My Dad had two brothers and one of them was Uncle Jake Biggs. He passed away in the 1980s (way too soon).
Uncle Jake was an easygoing guy. I never saw him angry. He was a lot of fun when we went to visit relatives in Needs Creek, Arkansas. He liked to fish and hunt and play cards. He had a great sense of humor and we all looked up to him.
Uncle Jake was in law enforcement. He was a Tulsa police officer for years, beginning in the 1950s. Back then, police salaries were low and he was always moonlighting to earn some extra cash.
Back with Peoria Avenue was the “Restless Ribbon,” Uncle Jake moonlighted as a security guard for Pennington’s Drive-in.
A lot of the teens who hung out at Pennington’s probably didn’t know Uncle Jake’s name but they knew his face. And many were glad an off-duty police officer was there to head off any trouble. Pennington’s, which looked like it belonged on Happy Days, was famous for its black-bottomed pie.
I interviewed a police dispatcher who retired about 20 years ago and his face brightened when I told him I was one of Jake Biggs’s nephews.
He asked me if I had ever heard of “Jake Biggs Park.”
I had not.
Apparently, Uncle Jake worked so much that sometimes he would sneak off to Woodward Park at 21st Street and Peoria Avenue and take a nap when he was on the graveyard shift. He got caught sleeping on the job several times and the guys in the squad room renamed Woodward Park after him. (It was unofficial, of course).
Former Tulsa Police Chief Harry Stege told me that he was partners with Uncle Jake when Stege first joined the force. He said Uncle Jake once pistol-whipped a “suspect” who had abused his wife and children in North Tulsa.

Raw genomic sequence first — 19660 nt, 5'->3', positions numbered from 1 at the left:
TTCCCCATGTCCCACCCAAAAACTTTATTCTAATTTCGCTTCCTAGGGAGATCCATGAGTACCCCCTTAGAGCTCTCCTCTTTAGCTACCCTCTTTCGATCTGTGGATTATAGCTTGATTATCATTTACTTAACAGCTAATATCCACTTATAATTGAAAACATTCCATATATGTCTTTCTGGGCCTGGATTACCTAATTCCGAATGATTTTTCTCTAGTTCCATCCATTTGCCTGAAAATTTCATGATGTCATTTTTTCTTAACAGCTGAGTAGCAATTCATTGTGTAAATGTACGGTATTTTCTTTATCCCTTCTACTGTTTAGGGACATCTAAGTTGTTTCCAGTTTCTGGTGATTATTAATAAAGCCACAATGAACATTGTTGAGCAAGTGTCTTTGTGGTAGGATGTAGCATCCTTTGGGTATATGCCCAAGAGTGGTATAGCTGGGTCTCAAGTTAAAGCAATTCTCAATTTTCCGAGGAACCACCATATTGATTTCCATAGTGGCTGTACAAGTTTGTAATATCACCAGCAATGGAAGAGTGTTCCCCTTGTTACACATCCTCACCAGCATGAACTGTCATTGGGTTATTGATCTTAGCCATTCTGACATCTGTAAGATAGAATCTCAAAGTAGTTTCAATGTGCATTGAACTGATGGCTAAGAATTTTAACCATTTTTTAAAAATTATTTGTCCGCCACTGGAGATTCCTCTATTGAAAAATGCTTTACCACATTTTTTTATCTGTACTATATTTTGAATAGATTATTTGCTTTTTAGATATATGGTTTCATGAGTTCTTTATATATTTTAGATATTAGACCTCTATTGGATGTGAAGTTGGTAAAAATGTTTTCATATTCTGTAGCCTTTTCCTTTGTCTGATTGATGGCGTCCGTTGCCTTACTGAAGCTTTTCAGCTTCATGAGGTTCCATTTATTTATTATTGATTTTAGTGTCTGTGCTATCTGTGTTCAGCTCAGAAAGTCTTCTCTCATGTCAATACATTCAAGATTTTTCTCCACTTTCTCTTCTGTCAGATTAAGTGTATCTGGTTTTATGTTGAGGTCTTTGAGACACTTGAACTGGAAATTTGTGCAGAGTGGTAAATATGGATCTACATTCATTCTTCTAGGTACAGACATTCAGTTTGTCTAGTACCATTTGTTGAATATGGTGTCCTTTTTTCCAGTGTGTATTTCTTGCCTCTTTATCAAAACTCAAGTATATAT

You can’t do that these days.
After he retired from the TPD, Uncle Jake became police chief in Bixby and later in Jenks when they were still small suburbs and didn’t have much crime. He got crossways with the former mayor of Jenks and almost got fired for sleeping on the job on the graveyard shift.
Uncle Jake used to cruise by our house late at night to check up on our family. That was a great comfort. When one of my brothers had some legal problems, Uncle Jake was a great friend.
He is buried in West Tulsa.
I have some friends who are policemen and it is very troubling to see the assassination of police officers around our country.
There is a lot of misinformation floating around. While there may be a handful of bad cops, most policemen I know are honest and fair.
I don’t think white policemen routinely target black people to kill them. I am sure that has happened but it just isn’t a prevalent problem.
I am not black. If I was, I would be upset if a policemen pulled me over just because I was black. And I know that has happened to many black people.
I hate getting pulled over for any reason. One of my sons was stopped not too long ago because a highway patrolman was profiling him as a drug dealer. He wasn’t but it was troubling to be stopped without cause.
My advice to my children and to anyone is, if you are stopped by the police, put your hands on the steering wheel in plain sight. Follow the instructions and don’t make any sudden moves. We have constitutional rights, but in this violent culture, it’s better to play it safe.
Here’s another tip – don’t get drunk or high on drugs in public, especially if you have a knife or a gun.
The president could do a lot to protect the police and promote racial harmony. He won’t. Obama keeps saying that blacks are oppressed by the police and that just encourages these attacks.
Criminals used to fear attacking the police but no more.
The media is fanning the flames of racial division, too. Every time an officer shoots a black person, it is shown over and over again on TV. People react even though it might have been a justifiable homicide. Others are mad when policemen are acquitted, even when the jury has some black members.
Bad cops need to be punished. The police can’t bully citizens for no reason. Anyone who threatens a police officer needs to pay a big price.
America needs to return to civility. Children need to respect authority. There needs to be racial healing, not division.
It’s too bad Uncle Jake is no longer with us. He would know what to do.